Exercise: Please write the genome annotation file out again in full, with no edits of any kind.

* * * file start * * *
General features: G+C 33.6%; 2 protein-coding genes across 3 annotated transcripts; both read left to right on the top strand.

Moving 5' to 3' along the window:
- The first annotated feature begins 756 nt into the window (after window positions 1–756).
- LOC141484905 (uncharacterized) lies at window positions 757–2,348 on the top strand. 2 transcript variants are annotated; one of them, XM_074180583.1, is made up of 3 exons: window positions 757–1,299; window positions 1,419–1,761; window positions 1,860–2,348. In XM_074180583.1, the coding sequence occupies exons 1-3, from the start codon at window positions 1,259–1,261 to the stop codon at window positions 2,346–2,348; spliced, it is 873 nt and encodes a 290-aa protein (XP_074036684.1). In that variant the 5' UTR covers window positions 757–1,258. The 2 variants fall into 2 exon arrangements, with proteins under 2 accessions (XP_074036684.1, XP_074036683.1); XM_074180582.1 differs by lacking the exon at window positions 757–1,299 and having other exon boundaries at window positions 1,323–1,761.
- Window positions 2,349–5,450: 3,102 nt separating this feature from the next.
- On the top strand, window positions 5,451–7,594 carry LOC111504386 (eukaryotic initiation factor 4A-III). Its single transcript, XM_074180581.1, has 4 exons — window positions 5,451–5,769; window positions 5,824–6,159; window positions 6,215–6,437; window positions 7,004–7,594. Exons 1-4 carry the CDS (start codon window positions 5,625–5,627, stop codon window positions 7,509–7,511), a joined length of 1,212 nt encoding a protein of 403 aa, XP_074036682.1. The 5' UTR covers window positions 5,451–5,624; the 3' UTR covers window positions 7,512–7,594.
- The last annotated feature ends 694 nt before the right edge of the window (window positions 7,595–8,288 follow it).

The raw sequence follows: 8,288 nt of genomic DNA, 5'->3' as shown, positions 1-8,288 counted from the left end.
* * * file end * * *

General features: G+C 33.6%; 2 protein-coding genes across 3 annotated transcripts; both read left to right on the top strand.

Moving 5' to 3' along the window:
- The first annotated feature begins 756 nt into the window (after window positions 1–756).
- LOC141484905 (uncharacterized) lies at window positions 757–2,348 on the top strand. 2 transcript variants are annotated; one of them, XM_074180583.1, is made up of 3 exons: window positions 757–1,299; window positions 1,419–1,761; window positions 1,860–2,348. In XM_074180583.1, the coding sequence occupies exons 1-3, from the start codon at window positions 1,259–1,261 to the stop codon at window positions 2,346–2,348; spliced, it is 873 nt and encodes a 290-aa protein (XP_074036684.1). In that variant the 5' UTR covers window positions 757–1,258. The 2 variants fall into 2 exon arrangements, with proteins under 2 accessions (XP_074036684.1, XP_074036683.1); XM_074180582.1 differs by lacking the exon at window positions 757–1,299 and having other exon boundaries at window positions 1,323–1,761.
- Window positions 2,349–5,450: 3,102 nt separating this feature from the next.
- On the top strand, window positions 5,451–7,594 carry LOC111504386 (eukaryotic initiation factor 4A-III). Its single transcript, XM_074180581.1, has 4 exons — window positions 5,451–5,769; window positions 5,824–6,159; window positions 6,215–6,437; window positions 7,004–7,594. Exons 1-4 carry the CDS (start codon window positions 5,625–5,627, stop codon window positions 7,509–7,511), a joined length of 1,212 nt encoding a protein of 403 aa, XP_074036682.1. The 5' UTR covers window positions 5,451–5,624; the 3' UTR covers window positions 7,512–7,594.
- The last annotated feature ends 694 nt before the right edge of the window (window positions 7,595–8,288 follow it).

The raw sequence follows: 8,288 nt of genomic DNA, 5'->3' as shown, positions 1-8,288 counted from the left end.